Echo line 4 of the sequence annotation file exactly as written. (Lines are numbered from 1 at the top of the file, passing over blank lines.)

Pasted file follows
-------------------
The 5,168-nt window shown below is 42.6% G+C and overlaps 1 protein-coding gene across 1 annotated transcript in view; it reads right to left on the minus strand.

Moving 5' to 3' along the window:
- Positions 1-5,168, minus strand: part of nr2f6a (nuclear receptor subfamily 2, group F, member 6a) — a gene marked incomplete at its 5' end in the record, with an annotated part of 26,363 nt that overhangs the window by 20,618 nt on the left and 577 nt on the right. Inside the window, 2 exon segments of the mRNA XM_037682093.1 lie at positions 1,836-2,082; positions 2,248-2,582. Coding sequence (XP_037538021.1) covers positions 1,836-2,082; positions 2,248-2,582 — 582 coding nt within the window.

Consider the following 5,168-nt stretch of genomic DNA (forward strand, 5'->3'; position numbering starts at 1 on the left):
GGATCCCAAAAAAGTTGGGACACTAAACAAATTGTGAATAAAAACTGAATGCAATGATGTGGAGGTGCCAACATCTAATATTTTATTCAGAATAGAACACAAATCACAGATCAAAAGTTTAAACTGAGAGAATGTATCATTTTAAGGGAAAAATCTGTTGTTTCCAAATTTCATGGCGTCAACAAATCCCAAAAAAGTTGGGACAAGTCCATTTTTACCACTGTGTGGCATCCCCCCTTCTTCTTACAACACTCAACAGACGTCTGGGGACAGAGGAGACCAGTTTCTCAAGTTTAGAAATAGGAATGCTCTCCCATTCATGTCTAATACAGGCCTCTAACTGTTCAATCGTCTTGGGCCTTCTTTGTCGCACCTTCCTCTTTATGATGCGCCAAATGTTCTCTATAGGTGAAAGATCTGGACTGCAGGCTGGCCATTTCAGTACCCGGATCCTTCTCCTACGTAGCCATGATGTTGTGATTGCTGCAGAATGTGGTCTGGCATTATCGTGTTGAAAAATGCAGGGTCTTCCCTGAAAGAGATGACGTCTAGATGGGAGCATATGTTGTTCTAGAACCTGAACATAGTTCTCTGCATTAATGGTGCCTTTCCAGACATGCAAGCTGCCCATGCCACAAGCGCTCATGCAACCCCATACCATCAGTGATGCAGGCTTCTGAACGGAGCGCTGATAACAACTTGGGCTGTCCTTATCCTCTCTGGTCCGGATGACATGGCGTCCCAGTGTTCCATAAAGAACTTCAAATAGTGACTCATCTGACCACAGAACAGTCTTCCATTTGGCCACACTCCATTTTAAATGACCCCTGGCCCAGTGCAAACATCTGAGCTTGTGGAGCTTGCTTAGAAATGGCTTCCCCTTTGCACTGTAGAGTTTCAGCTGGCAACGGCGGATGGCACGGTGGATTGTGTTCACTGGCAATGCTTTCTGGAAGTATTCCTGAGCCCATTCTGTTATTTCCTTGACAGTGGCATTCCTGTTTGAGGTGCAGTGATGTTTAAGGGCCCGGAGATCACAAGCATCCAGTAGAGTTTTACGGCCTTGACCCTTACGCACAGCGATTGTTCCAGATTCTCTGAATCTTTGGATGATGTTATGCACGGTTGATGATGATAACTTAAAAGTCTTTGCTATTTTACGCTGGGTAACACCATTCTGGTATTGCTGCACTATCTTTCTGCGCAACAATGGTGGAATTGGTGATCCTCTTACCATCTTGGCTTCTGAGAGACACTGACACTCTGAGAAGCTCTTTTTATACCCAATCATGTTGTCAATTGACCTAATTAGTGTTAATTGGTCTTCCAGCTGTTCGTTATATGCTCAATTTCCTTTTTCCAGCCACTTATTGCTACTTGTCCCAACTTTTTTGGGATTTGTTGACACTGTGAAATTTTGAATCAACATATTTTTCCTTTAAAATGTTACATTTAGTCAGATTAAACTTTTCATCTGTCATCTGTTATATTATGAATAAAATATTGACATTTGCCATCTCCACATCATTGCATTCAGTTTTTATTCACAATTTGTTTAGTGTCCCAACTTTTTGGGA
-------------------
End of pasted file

Consider the following 5,168-nt stretch of genomic DNA (forward strand, 5'->3'; position numbering starts at 1 on the left):